# Habash al-Hasib al-Marwazi

Ahmad ibn 'Abdallah Habash Hasib Marwazi (766 - d. after 869 in Samarra, Iraq[1] ) was a Persian[2][3][4] astronomer,[5] geographer, and mathematician from Merv in Khorasan who for the first time described the trigonometric ratios: sine, cosine, tangent and cotangent.

He flourished in Baghdad, and died a centenarian after 869. He worked under the Abbasid caliphs al-Ma'mun and al-Mu'tasim.

## Work

He made observations from 825 to 835, and compiled three astronomical tables: the first were still in the Hindu manner; the second, called the 'tested" tables, were the most important; they are likely identical with the "Ma'munic" or "Arabic" tables and may be a collective work of al-Ma'mun's astronomers; the third, called tables of the Shah, were smaller.

Apropos of the solar eclipse of 829, Habash gives us the first instance of a determination of time by an altitude (in this case, of the sun); a method which was generally adopted by Muslim astronomers.

In 830, he seems to have introduced the notion of "shadow", umbra (versa), equivalent to our tangent in trigonometry, and he compiled a table of such shadows which seems to be the earliest of its kind. He also introduced the cotangent, and produced the first tables of for it.[6][7]

### The Book of Bodies and Distances

Al-Hasib conducted various observations at the Al-Shammisiyyah observatory in Baghdad and estimated a number of geographic and astronomical values. He compiled his results in The Book of Bodies and Distances, in which some of his results included the following:[8]

Earth
• Earth's circumference: 20,160 miles (32,444 km)
• Earth's diameter: 6414.54 miles (10323.201 km)
• Earth radius: 3207.275 miles (5161.609 km)
Moon
• Moon's diameter: 1886.8 miles (3036.5 km)
• Moon's circumference: 5927.025 miles (9538.622 km)
• Radius of closest distance of Moon: 215,208;9,9 (sexagesimal) miles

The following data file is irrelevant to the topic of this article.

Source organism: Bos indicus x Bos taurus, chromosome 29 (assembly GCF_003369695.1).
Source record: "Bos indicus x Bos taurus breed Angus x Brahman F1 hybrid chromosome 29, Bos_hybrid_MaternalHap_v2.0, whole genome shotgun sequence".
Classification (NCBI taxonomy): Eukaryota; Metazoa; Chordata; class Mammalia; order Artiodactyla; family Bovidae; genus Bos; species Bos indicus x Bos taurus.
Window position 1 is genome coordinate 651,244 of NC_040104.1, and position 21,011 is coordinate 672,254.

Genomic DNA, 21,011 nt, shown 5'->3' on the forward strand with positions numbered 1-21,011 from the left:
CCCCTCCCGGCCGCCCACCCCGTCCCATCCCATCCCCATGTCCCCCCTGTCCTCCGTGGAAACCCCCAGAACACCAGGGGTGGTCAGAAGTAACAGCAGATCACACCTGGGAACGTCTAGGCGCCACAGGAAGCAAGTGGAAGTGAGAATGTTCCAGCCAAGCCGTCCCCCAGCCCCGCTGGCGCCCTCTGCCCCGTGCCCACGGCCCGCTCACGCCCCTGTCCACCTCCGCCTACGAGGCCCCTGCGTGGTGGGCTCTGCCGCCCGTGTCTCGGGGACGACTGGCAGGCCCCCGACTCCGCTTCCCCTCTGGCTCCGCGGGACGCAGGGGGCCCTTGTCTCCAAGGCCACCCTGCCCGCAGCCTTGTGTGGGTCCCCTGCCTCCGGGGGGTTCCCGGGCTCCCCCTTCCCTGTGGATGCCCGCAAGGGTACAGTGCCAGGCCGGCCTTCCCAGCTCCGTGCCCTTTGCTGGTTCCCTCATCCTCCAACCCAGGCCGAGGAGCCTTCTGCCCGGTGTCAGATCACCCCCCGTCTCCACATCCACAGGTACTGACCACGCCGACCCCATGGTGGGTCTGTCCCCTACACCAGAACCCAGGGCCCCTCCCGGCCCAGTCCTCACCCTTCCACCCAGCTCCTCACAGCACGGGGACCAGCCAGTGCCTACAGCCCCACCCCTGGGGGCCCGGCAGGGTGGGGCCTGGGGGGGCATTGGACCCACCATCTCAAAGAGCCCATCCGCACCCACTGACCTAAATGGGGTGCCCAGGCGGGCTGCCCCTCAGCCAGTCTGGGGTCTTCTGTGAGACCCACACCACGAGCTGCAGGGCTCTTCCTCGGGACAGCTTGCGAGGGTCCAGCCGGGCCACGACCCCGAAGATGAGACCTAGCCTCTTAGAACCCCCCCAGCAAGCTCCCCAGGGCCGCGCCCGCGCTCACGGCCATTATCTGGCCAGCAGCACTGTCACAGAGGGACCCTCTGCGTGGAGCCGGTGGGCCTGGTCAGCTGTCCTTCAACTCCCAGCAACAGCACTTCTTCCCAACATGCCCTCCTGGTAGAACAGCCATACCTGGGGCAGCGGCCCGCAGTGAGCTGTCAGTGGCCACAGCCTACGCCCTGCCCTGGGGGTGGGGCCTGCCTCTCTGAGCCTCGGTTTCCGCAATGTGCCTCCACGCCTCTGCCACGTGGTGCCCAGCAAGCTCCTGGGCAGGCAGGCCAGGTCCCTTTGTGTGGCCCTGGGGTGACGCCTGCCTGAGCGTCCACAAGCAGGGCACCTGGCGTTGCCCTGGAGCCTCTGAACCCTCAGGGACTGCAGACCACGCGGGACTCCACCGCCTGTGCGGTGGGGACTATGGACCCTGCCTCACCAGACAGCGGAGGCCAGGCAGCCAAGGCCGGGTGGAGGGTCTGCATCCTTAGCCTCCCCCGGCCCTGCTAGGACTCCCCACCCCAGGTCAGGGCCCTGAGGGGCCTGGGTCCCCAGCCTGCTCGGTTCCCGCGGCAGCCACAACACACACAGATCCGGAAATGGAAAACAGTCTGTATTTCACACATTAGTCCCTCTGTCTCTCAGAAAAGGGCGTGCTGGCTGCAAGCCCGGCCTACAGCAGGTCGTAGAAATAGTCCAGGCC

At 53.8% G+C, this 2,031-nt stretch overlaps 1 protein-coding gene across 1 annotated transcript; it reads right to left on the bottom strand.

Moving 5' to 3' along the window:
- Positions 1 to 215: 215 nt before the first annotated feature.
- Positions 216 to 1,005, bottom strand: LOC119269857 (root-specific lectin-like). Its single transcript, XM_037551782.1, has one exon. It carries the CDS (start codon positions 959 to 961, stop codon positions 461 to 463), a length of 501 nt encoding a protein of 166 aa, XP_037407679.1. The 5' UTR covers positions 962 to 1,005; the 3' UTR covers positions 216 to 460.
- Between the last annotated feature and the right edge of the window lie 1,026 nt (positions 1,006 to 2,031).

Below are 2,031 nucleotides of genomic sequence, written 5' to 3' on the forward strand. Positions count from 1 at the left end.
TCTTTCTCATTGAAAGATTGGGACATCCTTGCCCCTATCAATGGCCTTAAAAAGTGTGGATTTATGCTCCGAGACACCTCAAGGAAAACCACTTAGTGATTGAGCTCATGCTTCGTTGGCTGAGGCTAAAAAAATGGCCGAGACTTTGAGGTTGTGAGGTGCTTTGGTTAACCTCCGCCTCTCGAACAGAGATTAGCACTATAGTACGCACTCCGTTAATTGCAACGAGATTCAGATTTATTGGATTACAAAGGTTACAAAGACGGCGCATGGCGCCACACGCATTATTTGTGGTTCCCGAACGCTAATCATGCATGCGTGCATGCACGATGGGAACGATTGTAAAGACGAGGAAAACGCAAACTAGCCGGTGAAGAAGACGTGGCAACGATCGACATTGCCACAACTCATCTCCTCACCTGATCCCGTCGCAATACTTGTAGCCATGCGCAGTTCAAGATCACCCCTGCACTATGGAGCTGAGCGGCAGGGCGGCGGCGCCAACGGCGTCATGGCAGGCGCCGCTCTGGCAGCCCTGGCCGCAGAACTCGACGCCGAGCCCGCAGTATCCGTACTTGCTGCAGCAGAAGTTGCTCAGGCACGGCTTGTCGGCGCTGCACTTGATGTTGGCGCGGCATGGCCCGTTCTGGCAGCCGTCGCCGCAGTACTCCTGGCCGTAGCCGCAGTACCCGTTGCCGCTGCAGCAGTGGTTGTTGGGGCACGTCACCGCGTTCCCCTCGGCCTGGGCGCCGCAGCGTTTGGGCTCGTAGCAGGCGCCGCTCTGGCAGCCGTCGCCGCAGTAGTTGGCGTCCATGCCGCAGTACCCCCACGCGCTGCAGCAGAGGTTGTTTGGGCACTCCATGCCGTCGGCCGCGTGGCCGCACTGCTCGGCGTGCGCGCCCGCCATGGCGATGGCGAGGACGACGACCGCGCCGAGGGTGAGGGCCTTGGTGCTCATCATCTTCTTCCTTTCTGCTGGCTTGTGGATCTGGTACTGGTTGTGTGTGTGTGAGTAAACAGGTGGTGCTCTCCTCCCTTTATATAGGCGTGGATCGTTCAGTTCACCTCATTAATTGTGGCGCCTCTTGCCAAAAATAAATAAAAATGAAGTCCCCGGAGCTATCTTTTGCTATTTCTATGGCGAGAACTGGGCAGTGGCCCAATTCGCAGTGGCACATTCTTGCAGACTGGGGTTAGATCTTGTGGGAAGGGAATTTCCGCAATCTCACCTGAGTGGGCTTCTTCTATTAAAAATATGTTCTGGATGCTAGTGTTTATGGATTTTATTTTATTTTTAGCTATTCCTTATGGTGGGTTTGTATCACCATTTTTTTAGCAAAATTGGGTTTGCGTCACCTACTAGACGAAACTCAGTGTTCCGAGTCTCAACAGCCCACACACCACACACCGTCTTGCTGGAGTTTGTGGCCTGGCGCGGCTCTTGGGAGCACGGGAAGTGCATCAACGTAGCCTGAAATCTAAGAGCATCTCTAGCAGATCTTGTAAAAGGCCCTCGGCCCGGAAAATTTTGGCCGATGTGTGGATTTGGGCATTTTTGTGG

• Half-circumference of closest distance of Moon: 676,368;28,45,25,43 (sexagesimal) miles
• Radius of furthest distance of Moon: 205,800;8,45 (sexagesimal) miles
• Diameter of furthest distance of Moon: 411,600.216 miles (662,406.338 km)
• Circumference of furthest distance of Moon: 1,293,600.916 miles (2,081,848.873 km)
Sun
• Sun's diameter: 35,280;1,30 miles (56,777.6966 km)
• Sun's circumference: 110,880;4,43 miles (178,444.189 km)
• Diameter of orbit of Sun: 7,761,605.5 miles (12,491,093.2 km)
• Circumference of orbit of Sun: 24,392,571.38 miles (39,256,038 km)
• One degree along orbit of Sun: 67,700.05 miles (108,952.67 km)
• One minute along orbit of Sun: 1129.283 miles (1817.405 km)

## Notes

1. General Cartography : "The Iranian geographers Abū Muhammad al-Hasan al-Hamdānī and Habash al-Hasib al-Marwazi set the Prime Meridian of their maps at Ujjain, a center of Indian astronomy"
2.  : "Additionally in the ninth century, the Persian mathematician and geographer, Habash al-Hasib al- Marwazi, utilized the utilization circular trigonometry and guide projection strategies keeping in mind the end goal to change over polar directions to an alternate arrange framework fixated on a particular point on the circle, in this the Qibla, the course to Mecca. Abū Rayhān Bīrūnī (973– 1048) later created thoughts which are viewed as a reckoning of the polar organize framework."
3. "Archived copy" (PDF). Archived from the original (PDF) on 2013-10-07. Retrieved 2013-09-04.
4. Islamic Desk Reference, ed. E. J. Van Donzel, (Brill, 1994), 121.
5. "trigonometry". Encyclopædia Britannica. Retrieved 2008-07-21.
6. Jacques Sesiano, "Islamic mathematics", p. 157, in Selin, Helaine; D'Ambrosio, Ubiratàn, eds. (2000), Mathematics Across Cultures: The History of Non-western Mathematics, Springer, ISBN 1-4020-0260-2
7. Langermann, Y. Tzvi (1985), "The Book of Bodies and Distances of Habash al-Hasib", Centaurus, 28 (2): 108–128 [111], Bibcode:1985Cent...28..108T, doi:10.1111/j.1600-0498.1985.tb00831.x

## References

• Charette, François (2007). "Ḥabash al‐Ḥāsib: Abū Jaʿfar Aḥmad ibn ʿAbd Allāh al‐Marwazī". In Thomas Hockey; et al. The Biographical Encyclopedia of Astronomers. New York: Springer. pp. 455–7. ISBN 978-0-387-31022-0. (PDF version)